Getting an Idea
How do you get an idea? To begin, read the text carefully, as many times as you can. (If you are working with a long work of literature, like an epic poem or a novel, select a passage from the work that seems important to you, and re-read it several times.) React to it: try to understand your reactions. Underline, in the text, any words, phrases or ideas that strike you as interesting or significant, and then take notes in which you try to record and analyze your responses. Read over your notes to see if any pattern is developing in the way that you're thinking about the work.
You may wish to focus on an aspect of the work that for you is troubling, confusing, or inconsistent. Clarify for yourself just what the problem is, for you, with this image or idea or use of language. Then concentrate on this particular aspect of the work, trying to see how it fits, how it operates in the work as a whole. That is, define a problem for yourself and attempt to solve it. Your solution to the problem will be the topic or focus of your essay; this solution may suggest an idea about the meaning or significance of the work as a whole.
Because you are dealing with a carefully composed text, you may want to concentrate on how it works. How is it structured? What sorts of images or symbols, or figurative language, or rhetorical techniques, or narrative strategies does the author employ? Does he or she use any of them consistently in conjunction with a specific emotion or idea? To what end? How effective is the writer's use of these techniques? How well are the writer's methods suited to his or her purposes?
Some Techniques for Writing the Essay
When you begin the process of pre-writing, you probably will not really have a clear thesis, and your organization may be confused. But as you work through your ideas, more and more clarity about your thesis and organization will emerge. Here are things to keep in mind as you are writing, but especially as you are revising the essay.
1. Thesis (what it's not): Your essay should not just summarize the story's action or the writer's argument; your thesis should make an argument of your own about the poem, story, or play. Paraphrase the poem's lines (or summarize the story's or play's events) only when you need to do so for the purpose of commenting on them or of supporting an assertion you've made. When you are writing on a difficult text, you may need to summarize the writer's argument in order to clarify the meaning of the text for your reader. At times, it is alright to do this before going on to make your own argument. But to establish another writer's meaning is not the same thing as asserting a point-of-view of your own. Your own argument must go beyond establishing the text's literal meaning, even though an understanding of the literal meaning is the foundation of your whole argument. Be sure that you have the literal meaning of the text right before you begin to develop your own interpretation. If you have any questions about what the text's literal meaning is (or about the difference between literal meaning and interpretation), check with your teacher.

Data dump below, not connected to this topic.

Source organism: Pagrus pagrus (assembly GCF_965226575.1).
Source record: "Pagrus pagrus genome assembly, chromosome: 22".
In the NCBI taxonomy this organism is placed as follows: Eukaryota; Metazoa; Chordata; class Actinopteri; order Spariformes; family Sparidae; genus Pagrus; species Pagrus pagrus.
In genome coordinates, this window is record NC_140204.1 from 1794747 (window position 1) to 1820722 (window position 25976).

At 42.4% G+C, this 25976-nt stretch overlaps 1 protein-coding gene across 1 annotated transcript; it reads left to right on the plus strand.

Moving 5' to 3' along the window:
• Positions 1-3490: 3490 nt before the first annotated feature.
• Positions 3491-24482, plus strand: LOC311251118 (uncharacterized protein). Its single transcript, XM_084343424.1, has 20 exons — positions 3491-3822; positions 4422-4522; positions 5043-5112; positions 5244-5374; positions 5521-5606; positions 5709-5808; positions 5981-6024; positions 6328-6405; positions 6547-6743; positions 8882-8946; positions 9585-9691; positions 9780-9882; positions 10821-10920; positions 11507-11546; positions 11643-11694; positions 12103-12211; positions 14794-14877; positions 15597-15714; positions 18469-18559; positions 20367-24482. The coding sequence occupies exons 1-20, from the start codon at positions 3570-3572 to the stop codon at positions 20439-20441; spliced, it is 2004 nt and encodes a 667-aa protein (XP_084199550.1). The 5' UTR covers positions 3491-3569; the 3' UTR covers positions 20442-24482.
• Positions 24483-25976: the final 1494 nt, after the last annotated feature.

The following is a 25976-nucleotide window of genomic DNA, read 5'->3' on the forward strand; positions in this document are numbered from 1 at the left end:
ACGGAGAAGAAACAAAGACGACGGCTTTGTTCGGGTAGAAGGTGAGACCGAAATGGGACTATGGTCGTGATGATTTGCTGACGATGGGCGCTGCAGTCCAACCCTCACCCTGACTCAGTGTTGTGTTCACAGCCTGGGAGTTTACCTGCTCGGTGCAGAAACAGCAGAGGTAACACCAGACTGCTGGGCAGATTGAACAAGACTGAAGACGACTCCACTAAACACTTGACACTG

2. Thesis (what it should be)::Your thesis should assert some point of your own about the way form and content relate to each other in this text. Your thesis should answer some question that you have about the text.
Beware of making statements that merely describe but don't assert or explain anything (e.g., "Solomon uses similes from the world of nature in Song of Songs"). Once you've made this observation, you'll want to discuss how and why he does so, and to what end. You will probably find yourself moving from comments and observations about technique or rhetoric or language to a consideration of what your analysis means or signifies in the work as a whole. This is an attempt to answer the most important question, "SO WHAT?"
3. Organization: You should not structure your essay according to the chronology of the story's or play's plot or according to the order of the poem's lines or stanzas, but according to the dictates of your own argument. Your thoughts should control everything in the essay, rather than being only a reflection of (or explanation of or explications of) the author's or artist's ideas. Your transitions should help make clear the logical progression of your argument, rather than charting a temporal progression (e.g. "and then"). Unless you have an especially good reason for moving through the text or story in the order that the writer has written it, don't. If you do do so, then you are probably just paraphrasing rather than making an argument of your own.
4. Evidence: Always support your assertions with details from the text (in the form of brief paraphrase or short summary or short quotation or, when necessary, longer quotation). Set up the quotations you are using, by giving us some sense of who is speaking and when. Allow us to see the context from which you've taken your quotations. Don't expect quotations to speak for themselves; you need to explain them, so that we can see them in the way you want us to.
Credits: This guide is based on one written by the staff of the Writing Program at the University of Virginia in the 1980s. Since then it has been revised many times, using the principles of writing agreed upon by faculty in the English department and the Writing Program at Millsaps College.